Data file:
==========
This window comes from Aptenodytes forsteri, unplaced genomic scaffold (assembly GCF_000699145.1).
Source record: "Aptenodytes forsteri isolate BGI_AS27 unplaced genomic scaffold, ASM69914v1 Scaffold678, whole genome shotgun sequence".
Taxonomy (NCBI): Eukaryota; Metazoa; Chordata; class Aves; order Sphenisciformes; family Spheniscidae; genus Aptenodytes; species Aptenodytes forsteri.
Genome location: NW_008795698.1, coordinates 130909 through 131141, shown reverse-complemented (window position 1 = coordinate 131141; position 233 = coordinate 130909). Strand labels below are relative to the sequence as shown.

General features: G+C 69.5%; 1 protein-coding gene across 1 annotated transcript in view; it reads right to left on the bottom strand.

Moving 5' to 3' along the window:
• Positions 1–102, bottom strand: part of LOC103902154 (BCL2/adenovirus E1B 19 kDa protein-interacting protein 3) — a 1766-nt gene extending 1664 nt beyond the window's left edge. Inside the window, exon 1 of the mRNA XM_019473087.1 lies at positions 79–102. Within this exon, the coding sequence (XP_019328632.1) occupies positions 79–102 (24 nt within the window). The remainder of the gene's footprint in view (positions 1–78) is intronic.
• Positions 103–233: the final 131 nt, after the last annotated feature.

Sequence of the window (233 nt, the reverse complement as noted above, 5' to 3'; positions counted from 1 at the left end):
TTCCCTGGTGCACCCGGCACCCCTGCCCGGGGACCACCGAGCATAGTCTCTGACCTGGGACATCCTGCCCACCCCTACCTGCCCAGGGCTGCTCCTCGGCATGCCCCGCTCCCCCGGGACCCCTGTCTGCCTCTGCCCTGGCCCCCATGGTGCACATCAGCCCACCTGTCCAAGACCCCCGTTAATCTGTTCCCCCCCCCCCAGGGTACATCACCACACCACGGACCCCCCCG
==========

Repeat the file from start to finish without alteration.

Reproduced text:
This window comes from Aptenodytes forsteri, unplaced genomic scaffold (assembly GCF_000699145.1).
Source record: "Aptenodytes forsteri isolate BGI_AS27 unplaced genomic scaffold, ASM69914v1 Scaffold678, whole genome shotgun sequence".
Taxonomy (NCBI): Eukaryota; Metazoa; Chordata; class Aves; order Sphenisciformes; family Spheniscidae; genus Aptenodytes; species Aptenodytes forsteri.
Genome location: NW_008795698.1, coordinates 130909 through 131141, shown reverse-complemented (window position 1 = coordinate 131141; position 233 = coordinate 130909). Strand labels below are relative to the sequence as shown.

General features: G+C 69.5%; 1 protein-coding gene across 1 annotated transcript in view; it reads right to left on the bottom strand.

Moving 5' to 3' along the window:
• Positions 1–102, bottom strand: part of LOC103902154 (BCL2/adenovirus E1B 19 kDa protein-interacting protein 3) — a 1766-nt gene extending 1664 nt beyond the window's left edge. Inside the window, exon 1 of the mRNA XM_019473087.1 lies at positions 79–102. Within this exon, the coding sequence (XP_019328632.1) occupies positions 79–102 (24 nt within the window). The remainder of the gene's footprint in view (positions 1–78) is intronic.
• Positions 103–233: the final 131 nt, after the last annotated feature.

Sequence of the window (233 nt, the reverse complement as noted above, 5' to 3'; positions counted from 1 at the left end):
TTCCCTGGTGCACCCGGCACCCCTGCCCGGGGACCACCGAGCATAGTCTCTGACCTGGGACATCCTGCCCACCCCTACCTGCCCAGGGCTGCTCCTCGGCATGCCCCGCTCCCCCGGGACCCCTGTCTGCCTCTGCCCTGGCCCCCATGGTGCACATCAGCCCACCTGTCCAAGACCCCCGTTAATCTGTTCCCCCCCCCCCAGGGTACATCACCACACCACGGACCCCCCCG